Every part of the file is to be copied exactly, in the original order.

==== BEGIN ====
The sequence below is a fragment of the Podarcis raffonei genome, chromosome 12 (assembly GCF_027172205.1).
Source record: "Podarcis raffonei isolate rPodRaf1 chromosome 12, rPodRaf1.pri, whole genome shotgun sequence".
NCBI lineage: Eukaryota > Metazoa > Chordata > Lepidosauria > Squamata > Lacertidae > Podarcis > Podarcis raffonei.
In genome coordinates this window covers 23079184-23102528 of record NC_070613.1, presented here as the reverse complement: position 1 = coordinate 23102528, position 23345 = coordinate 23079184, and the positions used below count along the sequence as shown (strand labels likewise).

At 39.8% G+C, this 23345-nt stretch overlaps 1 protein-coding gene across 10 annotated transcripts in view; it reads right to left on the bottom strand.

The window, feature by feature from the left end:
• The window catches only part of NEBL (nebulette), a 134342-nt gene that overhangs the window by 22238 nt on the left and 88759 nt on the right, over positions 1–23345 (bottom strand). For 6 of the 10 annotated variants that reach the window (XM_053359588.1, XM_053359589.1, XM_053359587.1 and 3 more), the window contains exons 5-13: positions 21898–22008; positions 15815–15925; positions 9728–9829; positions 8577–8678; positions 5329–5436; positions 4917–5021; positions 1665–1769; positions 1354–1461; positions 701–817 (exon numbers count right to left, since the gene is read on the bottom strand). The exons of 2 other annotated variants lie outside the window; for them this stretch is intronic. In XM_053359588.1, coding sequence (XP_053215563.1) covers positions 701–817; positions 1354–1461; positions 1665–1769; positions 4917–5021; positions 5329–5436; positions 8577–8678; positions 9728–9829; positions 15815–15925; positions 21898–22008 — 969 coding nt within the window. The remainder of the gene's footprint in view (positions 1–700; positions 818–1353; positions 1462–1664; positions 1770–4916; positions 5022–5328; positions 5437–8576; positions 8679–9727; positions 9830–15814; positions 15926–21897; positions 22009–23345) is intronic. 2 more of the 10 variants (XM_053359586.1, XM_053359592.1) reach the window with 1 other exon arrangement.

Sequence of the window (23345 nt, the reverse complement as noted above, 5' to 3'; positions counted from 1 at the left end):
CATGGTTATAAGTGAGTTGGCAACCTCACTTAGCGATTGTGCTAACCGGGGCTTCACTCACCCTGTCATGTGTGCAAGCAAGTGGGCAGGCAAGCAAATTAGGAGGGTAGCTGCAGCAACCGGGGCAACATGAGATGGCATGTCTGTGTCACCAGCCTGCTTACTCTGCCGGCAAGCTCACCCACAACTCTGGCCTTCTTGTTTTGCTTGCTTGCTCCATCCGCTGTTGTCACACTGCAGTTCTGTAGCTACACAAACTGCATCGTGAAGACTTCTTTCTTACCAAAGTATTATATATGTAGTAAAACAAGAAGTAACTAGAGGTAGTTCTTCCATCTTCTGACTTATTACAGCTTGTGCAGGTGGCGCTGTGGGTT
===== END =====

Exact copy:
The sequence below is a fragment of the Podarcis raffonei genome, chromosome 12 (assembly GCF_027172205.1).
Source record: "Podarcis raffonei isolate rPodRaf1 chromosome 12, rPodRaf1.pri, whole genome shotgun sequence".
NCBI lineage: Eukaryota > Metazoa > Chordata > Lepidosauria > Squamata > Lacertidae > Podarcis > Podarcis raffonei.
In genome coordinates this window covers 23079184-23102528 of record NC_070613.1, presented here as the reverse complement: position 1 = coordinate 23102528, position 23345 = coordinate 23079184, and the positions used below count along the sequence as shown (strand labels likewise).

At 39.8% G+C, this 23345-nt stretch overlaps 1 protein-coding gene across 10 annotated transcripts in view; it reads right to left on the bottom strand.

The window, feature by feature from the left end:
• The window catches only part of NEBL (nebulette), a 134342-nt gene that overhangs the window by 22238 nt on the left and 88759 nt on the right, over positions 1–23345 (bottom strand). For 6 of the 10 annotated variants that reach the window (XM_053359588.1, XM_053359589.1, XM_053359587.1 and 3 more), the window contains exons 5-13: positions 21898–22008; positions 15815–15925; positions 9728–9829; positions 8577–8678; positions 5329–5436; positions 4917–5021; positions 1665–1769; positions 1354–1461; positions 701–817 (exon numbers count right to left, since the gene is read on the bottom strand). The exons of 2 other annotated variants lie outside the window; for them this stretch is intronic. In XM_053359588.1, coding sequence (XP_053215563.1) covers positions 701–817; positions 1354–1461; positions 1665–1769; positions 4917–5021; positions 5329–5436; positions 8577–8678; positions 9728–9829; positions 15815–15925; positions 21898–22008 — 969 coding nt within the window. The remainder of the gene's footprint in view (positions 1–700; positions 818–1353; positions 1462–1664; positions 1770–4916; positions 5022–5328; positions 5437–8576; positions 8679–9727; positions 9830–15814; positions 15926–21897; positions 22009–23345) is intronic. 2 more of the 10 variants (XM_053359586.1, XM_053359592.1) reach the window with 1 other exon arrangement.

Sequence of the window (23345 nt, the reverse complement as noted above, 5' to 3'; positions counted from 1 at the left end):
CATGGTTATAAGTGAGTTGGCAACCTCACTTAGCGATTGTGCTAACCGGGGCTTCACTCACCCTGTCATGTGTGCAAGCAAGTGGGCAGGCAAGCAAATTAGGAGGGTAGCTGCAGCAACCGGGGCAACATGAGATGGCATGTCTGTGTCACCAGCCTGCTTACTCTGCCGGCAAGCTCACCCACAACTCTGGCCTTCTTGTTTTGCTTGCTTGCTCCATCCGCTGTTGTCACACTGCAGTTCTGTAGCTACACAAACTGCATCGTGAAGACTTCTTTCTTACCAAAGTATTATATATGTAGTAAAACAAGAAGTAACTAGAGGTAGTTCTTCCATCTTCTGACTTATTACAGCTTGTGCAGGTGGCGCTGTGGGTT